There are two parts to our story here. Before launching in the UK we tried something similar in Berlin. We were live for six months and we ended up with about 50 users. It was one of the most depressing times of our lives.

So we moved to the UK where we thought that the culture was a better fit. In the UK, we had 50 users in two hours. It’s a completely different society from a money perspective, because in Germany 60% of transactions are cash-based, and they’re much more sensitive to data privacy concerns on a personal level.

Our first UK customers came from a queueing system we devised. We launched a waiting list to adopt the product, which we promoted relentlessly. This gave us around 200 new users. We also launched on Product Hunt, which gave us 900 more.

Then we integrated the Monzo API and got invited to an event that was held by Monzo in 2017. We got an extra hundred users that night, and someone posted about us on the Monzo community forum, which turned into a really big acquisition channel for us.

What got us past the 2,000 user mark were two big events in January 2018 – we got approved by the FCA and CTAN randomly featured us in their magazine, both online and in print.

It’s interesting that you were struggling with your product market fit, but instead of reinventing your product, you believed in Emma so much that you just took it to another country!

At the time it was funny because people were telling us to move back to the UK, and we completely ignored them. We were so determined to stay there and make it, even though we didn’t speak any German and had to do our customer support via Google Translate. We definitely learnt a lot from it though, which we put into practice building Emma.

It was obvious it wasn’t going to work by the second month, but we stayed another four. That’s definitely another trait of entrepreneurs – they tend to lie to themselves about these things. You need to be careful about doing that. It’s difficult to just step back and admit it’s not working and you need to make a big change.

It sounds like everything that went wrong for you in Germany went right for you in the UK?

That was it. For us, it was poor country fit; for others it might be more product-related. Listen to that feedback. As I said, people lie to themselves and you need to be aware of that if you’re starting a business, but if we’d given up and got jobs at a tech company we wouldn’t have this crazy story to tell. There’s a balance to be struck between lying to yourself and giving up too easily.

I want to come back to Emma’s community because it sounds like your community has been such a massive part of Emma’s development as a product. How do you keep that community alive after the initial buzz?

Twitter and Facebook were really channels for discussion. It’s not just about media announcements, but also about building rapport – light-hearted interactions and talking about features we have coming up. The conversations don’t have to be particularly serious.

And then on top of that, we also have a forum connected to the app, which you can access at any point in time. So we have a few different channels where we can interact with our users on an ongoing basis. That’s what works for us.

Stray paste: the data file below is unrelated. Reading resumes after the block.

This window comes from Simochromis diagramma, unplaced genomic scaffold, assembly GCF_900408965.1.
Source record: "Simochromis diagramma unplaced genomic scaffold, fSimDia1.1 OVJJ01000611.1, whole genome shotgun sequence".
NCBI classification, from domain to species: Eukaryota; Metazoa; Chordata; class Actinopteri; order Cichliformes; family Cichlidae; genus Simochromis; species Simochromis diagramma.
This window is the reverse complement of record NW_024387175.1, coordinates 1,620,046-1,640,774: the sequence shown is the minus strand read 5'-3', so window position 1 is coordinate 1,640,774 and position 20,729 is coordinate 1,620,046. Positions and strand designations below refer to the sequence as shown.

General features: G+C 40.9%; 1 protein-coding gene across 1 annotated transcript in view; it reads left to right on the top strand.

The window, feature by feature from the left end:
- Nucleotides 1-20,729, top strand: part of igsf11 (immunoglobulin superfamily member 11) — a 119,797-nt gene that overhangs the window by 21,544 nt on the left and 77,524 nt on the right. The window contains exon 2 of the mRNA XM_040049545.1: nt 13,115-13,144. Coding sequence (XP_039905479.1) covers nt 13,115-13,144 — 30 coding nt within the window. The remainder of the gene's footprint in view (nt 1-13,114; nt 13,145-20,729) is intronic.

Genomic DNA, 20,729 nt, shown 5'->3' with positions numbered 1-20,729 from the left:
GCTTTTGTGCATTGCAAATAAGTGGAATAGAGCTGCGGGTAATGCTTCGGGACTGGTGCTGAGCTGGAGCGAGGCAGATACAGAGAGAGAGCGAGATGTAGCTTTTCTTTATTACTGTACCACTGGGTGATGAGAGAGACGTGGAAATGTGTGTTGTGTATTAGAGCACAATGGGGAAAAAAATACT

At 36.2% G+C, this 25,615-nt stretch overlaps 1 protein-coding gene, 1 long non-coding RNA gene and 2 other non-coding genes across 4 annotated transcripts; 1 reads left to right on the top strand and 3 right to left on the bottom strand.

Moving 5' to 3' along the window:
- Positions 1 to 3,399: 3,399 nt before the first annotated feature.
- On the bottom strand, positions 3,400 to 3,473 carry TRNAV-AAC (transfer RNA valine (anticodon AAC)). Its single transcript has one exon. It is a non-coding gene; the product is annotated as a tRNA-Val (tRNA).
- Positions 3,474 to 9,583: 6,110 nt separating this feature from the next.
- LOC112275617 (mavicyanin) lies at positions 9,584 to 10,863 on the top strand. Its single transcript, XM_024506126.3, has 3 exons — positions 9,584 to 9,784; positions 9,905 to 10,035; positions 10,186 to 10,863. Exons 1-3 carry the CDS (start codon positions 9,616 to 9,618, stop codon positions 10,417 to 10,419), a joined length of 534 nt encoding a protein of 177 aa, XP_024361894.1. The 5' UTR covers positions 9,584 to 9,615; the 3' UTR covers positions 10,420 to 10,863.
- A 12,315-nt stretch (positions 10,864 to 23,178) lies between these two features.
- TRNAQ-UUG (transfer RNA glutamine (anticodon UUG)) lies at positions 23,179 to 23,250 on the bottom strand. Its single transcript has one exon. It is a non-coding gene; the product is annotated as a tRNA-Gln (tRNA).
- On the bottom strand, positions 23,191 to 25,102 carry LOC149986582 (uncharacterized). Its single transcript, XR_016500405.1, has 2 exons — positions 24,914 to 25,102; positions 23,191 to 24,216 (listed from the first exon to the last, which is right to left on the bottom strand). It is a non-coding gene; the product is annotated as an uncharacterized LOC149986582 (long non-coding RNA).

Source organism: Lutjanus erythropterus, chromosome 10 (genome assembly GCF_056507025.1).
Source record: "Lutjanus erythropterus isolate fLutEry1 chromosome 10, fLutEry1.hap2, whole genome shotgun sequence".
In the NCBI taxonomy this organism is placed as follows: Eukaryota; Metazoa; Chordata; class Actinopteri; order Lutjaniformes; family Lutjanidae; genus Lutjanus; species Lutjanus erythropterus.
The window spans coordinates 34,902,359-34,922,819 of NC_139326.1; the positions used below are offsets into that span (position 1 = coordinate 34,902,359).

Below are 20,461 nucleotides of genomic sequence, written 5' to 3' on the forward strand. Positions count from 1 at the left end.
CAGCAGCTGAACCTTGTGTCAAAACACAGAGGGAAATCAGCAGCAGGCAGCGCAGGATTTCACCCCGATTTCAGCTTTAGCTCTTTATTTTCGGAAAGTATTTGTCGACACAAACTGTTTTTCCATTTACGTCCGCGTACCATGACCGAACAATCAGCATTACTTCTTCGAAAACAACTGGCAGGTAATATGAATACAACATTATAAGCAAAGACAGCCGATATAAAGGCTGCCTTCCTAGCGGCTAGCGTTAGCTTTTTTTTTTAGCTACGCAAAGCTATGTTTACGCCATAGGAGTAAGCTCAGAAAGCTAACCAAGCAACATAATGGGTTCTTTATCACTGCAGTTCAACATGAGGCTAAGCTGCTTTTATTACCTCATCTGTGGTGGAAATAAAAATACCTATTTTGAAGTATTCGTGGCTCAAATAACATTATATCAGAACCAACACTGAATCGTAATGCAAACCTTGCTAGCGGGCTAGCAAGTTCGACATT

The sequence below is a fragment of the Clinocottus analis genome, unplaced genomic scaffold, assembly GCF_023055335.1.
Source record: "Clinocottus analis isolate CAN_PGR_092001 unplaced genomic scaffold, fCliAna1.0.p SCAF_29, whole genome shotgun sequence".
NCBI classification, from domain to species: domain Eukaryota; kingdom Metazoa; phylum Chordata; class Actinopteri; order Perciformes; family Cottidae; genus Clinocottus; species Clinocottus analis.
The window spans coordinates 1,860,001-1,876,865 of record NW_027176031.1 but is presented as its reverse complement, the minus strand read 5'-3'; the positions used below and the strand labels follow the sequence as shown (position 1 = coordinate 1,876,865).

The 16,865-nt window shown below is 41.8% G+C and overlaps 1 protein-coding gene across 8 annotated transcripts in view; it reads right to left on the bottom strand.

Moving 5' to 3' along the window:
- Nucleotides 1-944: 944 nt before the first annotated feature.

You mentioned that at the beginning of your journey in the UK, you ended up using the Monzo community to grow. How important was finding that community that really ‘got’ your product?

It’s all about finding a small niche or group of people you can leverage first – I think that’s the key to gaining traction, no matter what the industry. It was clear that the Monzo community was active and ready to try new products, which gave us an edge. Other fintechs have tried to do something similar, but they were probably a little late to it. We really invested in it early on.

 

 

So what’s next for Emma? What do your plans for the next couple of years look like?

So far, we’ve been great at helping users track and manage their money, but we’ve never taken an active role in holding money or encouraging users to purchase or invest. We think that the future for Emma will offer a much more integrated experience with banking.

We’re currently working on payments, so users can pay friends through Emma, see your credit score and get a credit report twice a month. We’d like to offer pensions, savings and investments – including stocks and crypto – and bring all of these things under one umbrella to create an experience that goes beyond simple tracking.

One quick, final question: what was the biggest lesson you learned in the process of creating Emma?

It’s painful and I advise people not to do it!

Seriously though, it is painful and you need to be completely bananas to do it. If you have an idea that you are genuinely passionate about, go for it. Otherwise, get a job and live a nice life – there’s no point putting in this much work otherwise.

The main lesson that you learn is perhaps you need to be a little naive to get into it. You need to be completely unafraid of taking risks, and you need to have the energy to endure a lot of setbacks and headaches. It’s all about being able to endure a lot for the sake of your company.

Key takeaways:

  • Self belief is great, but can quickly snowball into self delusion. Listen to feedback you’re getting to keep yourself grounded.
  • Your team will make or break your product. Invest as much as you can in top talent.
  • Creating a customer feedback loop is essential if you want to build a loyal customer base and a product with a good market fit.
  • Entrepreneurship is hard! Only commit to the journey if you are genuinely passionate about what you are doing.